• says

      Hey, sometimes it’s all about whatever works! We picked up some concrete pier blocks today to give the carport some additional height (18 inches or so) and it will also give some weight. We also picked up some supplies to build a small porch for the side of the RV so that we aren’t going directly from dirt to the inside. I suppose the test will be when we get some high winds πŸ™‚

      • Jesse Stafford says

        Hmm….if we tie a string to it on a windy day would that be like flying a kite? πŸ˜›

        Great idea on the rope Maridy!

  3. Miranda says

    We put one of those up, but then got slapped with a building code violation for the structure being secured to our concrete driveway without a building permit.

    • says

      That is unreal. This is precisely why we picked the location we did… no building permits. We went into the planning and zoning department today (comprised of one man) just to double check and he confirmed that we don’t need a building permit for anything… anything we are comfortable building will go so long as it’s 20ft from the property lines on all sides. Where are you located Miranda?

      • Miranda says

        We are in Edmonton, Alberta – Canada. It’s a big city and a neighbor complained that the “building” was too close to the property line. It’s not too close, it just made it hard for her to see when she backed out of her driveway into the alley. Lots of building permits needed here! Glad you’re good to go πŸ™‚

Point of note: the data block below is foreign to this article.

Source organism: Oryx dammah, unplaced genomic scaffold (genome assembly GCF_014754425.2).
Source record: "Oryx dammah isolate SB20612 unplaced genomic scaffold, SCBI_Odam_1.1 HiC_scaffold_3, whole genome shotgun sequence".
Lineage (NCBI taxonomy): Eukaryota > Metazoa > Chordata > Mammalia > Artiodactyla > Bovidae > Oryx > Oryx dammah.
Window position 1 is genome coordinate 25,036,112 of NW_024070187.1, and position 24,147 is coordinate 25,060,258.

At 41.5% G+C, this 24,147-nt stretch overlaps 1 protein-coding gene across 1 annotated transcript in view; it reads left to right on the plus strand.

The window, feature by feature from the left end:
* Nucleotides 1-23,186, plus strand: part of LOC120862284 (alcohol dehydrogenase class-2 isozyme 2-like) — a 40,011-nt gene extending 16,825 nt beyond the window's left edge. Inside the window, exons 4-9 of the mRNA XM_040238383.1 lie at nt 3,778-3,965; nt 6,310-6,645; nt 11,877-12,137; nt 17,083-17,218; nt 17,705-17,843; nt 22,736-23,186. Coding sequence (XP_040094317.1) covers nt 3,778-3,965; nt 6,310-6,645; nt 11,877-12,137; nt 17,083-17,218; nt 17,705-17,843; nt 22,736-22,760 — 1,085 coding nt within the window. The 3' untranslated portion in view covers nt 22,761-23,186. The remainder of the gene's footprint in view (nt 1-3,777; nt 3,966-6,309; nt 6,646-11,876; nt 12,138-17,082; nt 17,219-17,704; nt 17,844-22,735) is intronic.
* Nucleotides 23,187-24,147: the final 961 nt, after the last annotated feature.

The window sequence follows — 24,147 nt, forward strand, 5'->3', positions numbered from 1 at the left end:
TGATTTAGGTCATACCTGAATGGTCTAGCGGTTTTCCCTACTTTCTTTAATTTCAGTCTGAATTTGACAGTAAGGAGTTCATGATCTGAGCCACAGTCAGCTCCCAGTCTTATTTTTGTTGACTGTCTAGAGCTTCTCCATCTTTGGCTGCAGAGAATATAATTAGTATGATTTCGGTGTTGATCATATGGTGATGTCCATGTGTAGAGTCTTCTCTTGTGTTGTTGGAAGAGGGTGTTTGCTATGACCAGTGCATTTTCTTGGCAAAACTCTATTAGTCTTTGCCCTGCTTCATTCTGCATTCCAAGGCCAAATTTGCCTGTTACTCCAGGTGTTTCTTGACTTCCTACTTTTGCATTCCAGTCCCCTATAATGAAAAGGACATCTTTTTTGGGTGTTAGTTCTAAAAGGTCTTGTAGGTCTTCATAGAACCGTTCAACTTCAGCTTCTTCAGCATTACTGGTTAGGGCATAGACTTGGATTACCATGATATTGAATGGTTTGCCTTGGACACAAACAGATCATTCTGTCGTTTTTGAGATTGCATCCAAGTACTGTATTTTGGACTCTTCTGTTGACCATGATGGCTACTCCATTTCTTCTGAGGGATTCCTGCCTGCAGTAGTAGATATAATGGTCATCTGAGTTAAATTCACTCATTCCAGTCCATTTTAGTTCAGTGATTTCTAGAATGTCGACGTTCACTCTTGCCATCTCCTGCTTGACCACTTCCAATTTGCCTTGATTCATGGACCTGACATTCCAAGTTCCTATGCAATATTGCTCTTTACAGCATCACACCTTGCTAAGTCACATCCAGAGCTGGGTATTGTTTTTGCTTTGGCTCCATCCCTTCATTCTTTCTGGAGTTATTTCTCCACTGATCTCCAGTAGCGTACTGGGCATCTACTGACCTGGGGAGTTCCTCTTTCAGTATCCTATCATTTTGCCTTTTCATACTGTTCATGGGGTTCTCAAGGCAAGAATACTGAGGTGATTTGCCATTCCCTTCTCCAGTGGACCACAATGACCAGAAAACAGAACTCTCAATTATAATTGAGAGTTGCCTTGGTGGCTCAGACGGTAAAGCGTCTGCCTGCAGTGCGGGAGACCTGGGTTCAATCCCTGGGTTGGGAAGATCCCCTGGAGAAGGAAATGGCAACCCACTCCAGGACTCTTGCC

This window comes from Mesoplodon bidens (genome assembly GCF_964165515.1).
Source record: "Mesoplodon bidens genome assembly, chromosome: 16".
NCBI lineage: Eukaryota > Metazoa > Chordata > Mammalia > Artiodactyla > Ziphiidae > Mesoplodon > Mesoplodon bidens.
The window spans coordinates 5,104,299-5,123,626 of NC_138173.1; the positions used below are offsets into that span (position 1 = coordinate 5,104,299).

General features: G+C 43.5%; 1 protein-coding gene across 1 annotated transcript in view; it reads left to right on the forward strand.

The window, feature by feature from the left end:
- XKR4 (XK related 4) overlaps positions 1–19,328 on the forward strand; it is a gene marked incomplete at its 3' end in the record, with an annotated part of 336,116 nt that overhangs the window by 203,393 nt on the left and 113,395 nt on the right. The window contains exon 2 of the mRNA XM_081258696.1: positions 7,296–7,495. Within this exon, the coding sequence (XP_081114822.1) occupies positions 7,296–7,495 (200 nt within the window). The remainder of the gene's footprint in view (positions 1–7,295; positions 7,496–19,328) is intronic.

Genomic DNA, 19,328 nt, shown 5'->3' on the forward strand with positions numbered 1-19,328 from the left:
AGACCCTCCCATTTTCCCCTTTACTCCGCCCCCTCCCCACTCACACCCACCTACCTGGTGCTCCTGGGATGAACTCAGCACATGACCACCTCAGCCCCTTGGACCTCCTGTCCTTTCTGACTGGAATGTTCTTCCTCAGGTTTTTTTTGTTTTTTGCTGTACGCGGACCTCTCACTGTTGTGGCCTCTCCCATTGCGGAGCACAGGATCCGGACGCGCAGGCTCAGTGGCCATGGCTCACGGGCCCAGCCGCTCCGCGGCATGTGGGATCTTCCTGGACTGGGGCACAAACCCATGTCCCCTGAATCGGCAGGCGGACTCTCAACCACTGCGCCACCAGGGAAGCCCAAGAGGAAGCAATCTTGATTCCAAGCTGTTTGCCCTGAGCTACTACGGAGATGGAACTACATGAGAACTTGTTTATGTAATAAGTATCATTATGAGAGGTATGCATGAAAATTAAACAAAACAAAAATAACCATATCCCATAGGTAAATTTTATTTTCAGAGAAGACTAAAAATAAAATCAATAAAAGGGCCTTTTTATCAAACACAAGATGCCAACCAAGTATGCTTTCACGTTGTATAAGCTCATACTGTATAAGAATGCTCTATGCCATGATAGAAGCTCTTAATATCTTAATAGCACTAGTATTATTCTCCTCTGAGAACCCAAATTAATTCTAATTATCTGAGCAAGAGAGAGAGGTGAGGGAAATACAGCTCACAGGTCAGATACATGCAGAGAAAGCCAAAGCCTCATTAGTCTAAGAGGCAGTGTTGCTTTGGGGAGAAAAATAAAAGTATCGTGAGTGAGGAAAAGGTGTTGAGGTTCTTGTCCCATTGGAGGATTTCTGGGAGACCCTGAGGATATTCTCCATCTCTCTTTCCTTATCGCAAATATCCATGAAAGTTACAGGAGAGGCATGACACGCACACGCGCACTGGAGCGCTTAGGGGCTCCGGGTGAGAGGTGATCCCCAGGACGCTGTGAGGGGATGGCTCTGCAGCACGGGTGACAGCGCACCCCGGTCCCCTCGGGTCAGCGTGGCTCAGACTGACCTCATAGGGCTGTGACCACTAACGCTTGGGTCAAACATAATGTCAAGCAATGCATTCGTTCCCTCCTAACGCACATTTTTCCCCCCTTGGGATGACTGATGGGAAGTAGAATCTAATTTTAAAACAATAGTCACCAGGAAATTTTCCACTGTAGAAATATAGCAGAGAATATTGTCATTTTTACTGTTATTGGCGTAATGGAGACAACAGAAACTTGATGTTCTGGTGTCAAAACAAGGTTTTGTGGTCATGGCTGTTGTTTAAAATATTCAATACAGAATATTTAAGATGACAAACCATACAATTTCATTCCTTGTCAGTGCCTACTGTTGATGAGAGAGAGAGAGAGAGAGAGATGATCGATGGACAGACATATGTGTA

Too bad about your trailer leaking. We just found ours leaked a bit too from driving in the rain. We got stuck on the road driving through North Dakota over the weekend and there was a huge storm with a tornado warning that our little trailer didn’t like.

        • says

          What was the outcome of the neighbor complaint? We’ve read about a lot of that stuff happening. People want to keep their views but don’t want to buy all of the surrounding property!

          Oh man, glad you survived North Dakota! I can’t imagine driving a trailer through a huge storm with a ton of wind! We don’t like towing when the weather is calm, ha! Hopefully a little caulking will do the trick, or otherwise hopefully you have a bit of shelter for it. Trailers are great but are definitely far from perfect… unless you want to buy a brand new $20,000 trailer that supposedly doesn’t have any issues yet!

          • Miranda says

            We had to apply for a permit for the structure. We did survive the storm as we headed through Saskatchewan. There was a tornado warning and the rain was coming down so hard that we couldn’t see. The trailer is new so it shouldn’t leak. The water came up through a vent pipe in the floor because the roads had started flooding. But, all is good and dried out now. We have learned…

        • Jesse Stafford says

          Your unfortunate circumstance sounds all too familiar and far too common. πŸ™ When your neighbor doesn’t even have the respect to come talk with you before tattling to big brother it makes me angry. Exactly what the government wants. Little immature spies. Nazi Germany, anyone? Having had very similar experiences was a huge motivator for us to find an area where people resolve problems amongst themselves. Sans government.

          Your adventure through Saskatchewan sounds “exciting”! I’ll bet you have some stories to tell from that drive.

    • says

      We had a seam fail at the one year mark (two weeks within the warranty) and had a new cover sent at no charge… the new one is holding up well except for when the cat jumped on top of it and poked a bunch of holes with his nails!